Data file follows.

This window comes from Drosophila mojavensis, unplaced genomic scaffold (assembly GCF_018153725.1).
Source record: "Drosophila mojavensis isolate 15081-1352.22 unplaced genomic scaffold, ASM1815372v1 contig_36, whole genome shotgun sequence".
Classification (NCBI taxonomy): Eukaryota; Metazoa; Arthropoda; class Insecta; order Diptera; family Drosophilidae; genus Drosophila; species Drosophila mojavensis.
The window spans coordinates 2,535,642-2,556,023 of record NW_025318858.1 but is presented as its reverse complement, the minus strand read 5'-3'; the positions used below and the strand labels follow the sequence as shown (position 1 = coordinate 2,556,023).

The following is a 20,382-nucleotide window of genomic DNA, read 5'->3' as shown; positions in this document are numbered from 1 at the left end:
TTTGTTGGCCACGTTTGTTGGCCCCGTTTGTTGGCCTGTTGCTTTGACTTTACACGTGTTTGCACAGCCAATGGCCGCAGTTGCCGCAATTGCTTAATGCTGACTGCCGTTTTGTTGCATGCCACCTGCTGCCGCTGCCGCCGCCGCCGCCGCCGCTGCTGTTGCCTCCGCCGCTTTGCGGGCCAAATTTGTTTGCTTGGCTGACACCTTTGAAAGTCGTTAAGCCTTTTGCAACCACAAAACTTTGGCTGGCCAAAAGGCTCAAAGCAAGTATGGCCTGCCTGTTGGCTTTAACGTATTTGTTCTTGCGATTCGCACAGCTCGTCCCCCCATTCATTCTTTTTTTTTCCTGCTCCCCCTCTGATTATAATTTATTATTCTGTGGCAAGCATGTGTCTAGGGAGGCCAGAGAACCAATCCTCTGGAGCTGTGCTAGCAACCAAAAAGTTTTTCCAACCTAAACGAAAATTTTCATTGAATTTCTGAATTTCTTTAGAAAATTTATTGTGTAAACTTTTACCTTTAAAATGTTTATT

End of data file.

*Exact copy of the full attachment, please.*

This window comes from Drosophila mojavensis, unplaced genomic scaffold (assembly GCF_018153725.1).
Source record: "Drosophila mojavensis isolate 15081-1352.22 unplaced genomic scaffold, ASM1815372v1 contig_36, whole genome shotgun sequence".
Classification (NCBI taxonomy): Eukaryota; Metazoa; Arthropoda; class Insecta; order Diptera; family Drosophilidae; genus Drosophila; species Drosophila mojavensis.
The window spans coordinates 2,535,642-2,556,023 of record NW_025318858.1 but is presented as its reverse complement, the minus strand read 5'-3'; the positions used below and the strand labels follow the sequence as shown (position 1 = coordinate 2,556,023).

The following is a 20,382-nucleotide window of genomic DNA, read 5'->3' as shown; positions in this document are numbered from 1 at the left end:
TTTGTTGGCCACGTTTGTTGGCCCCGTTTGTTGGCCTGTTGCTTTGACTTTACACGTGTTTGCACAGCCAATGGCCGCAGTTGCCGCAATTGCTTAATGCTGACTGCCGTTTTGTTGCATGCCACCTGCTGCCGCTGCCGCCGCCGCCGCCGCCGCTGCTGTTGCCTCCGCCGCTTTGCGGGCCAAATTTGTTTGCTTGGCTGACACCTTTGAAAGTCGTTAAGCCTTTTGCAACCACAAAACTTTGGCTGGCCAAAAGGCTCAAAGCAAGTATGGCCTGCCTGTTGGCTTTAACGTATTTGTTCTTGCGATTCGCACAGCTCGTCCCCCCATTCATTCTTTTTTTTTCCTGCTCCCCCTCTGATTATAATTTATTATTCTGTGGCAAGCATGTGTCTAGGGAGGCCAGAGAACCAATCCTCTGGAGCTGTGCTAGCAACCAAAAAGTTTTTCCAACCTAAACGAAAATTTTCATTGAATTTCTGAATTTCTTTAGAAAATTTATTGTGTAAACTTTTACCTTTAAAATGTTTATT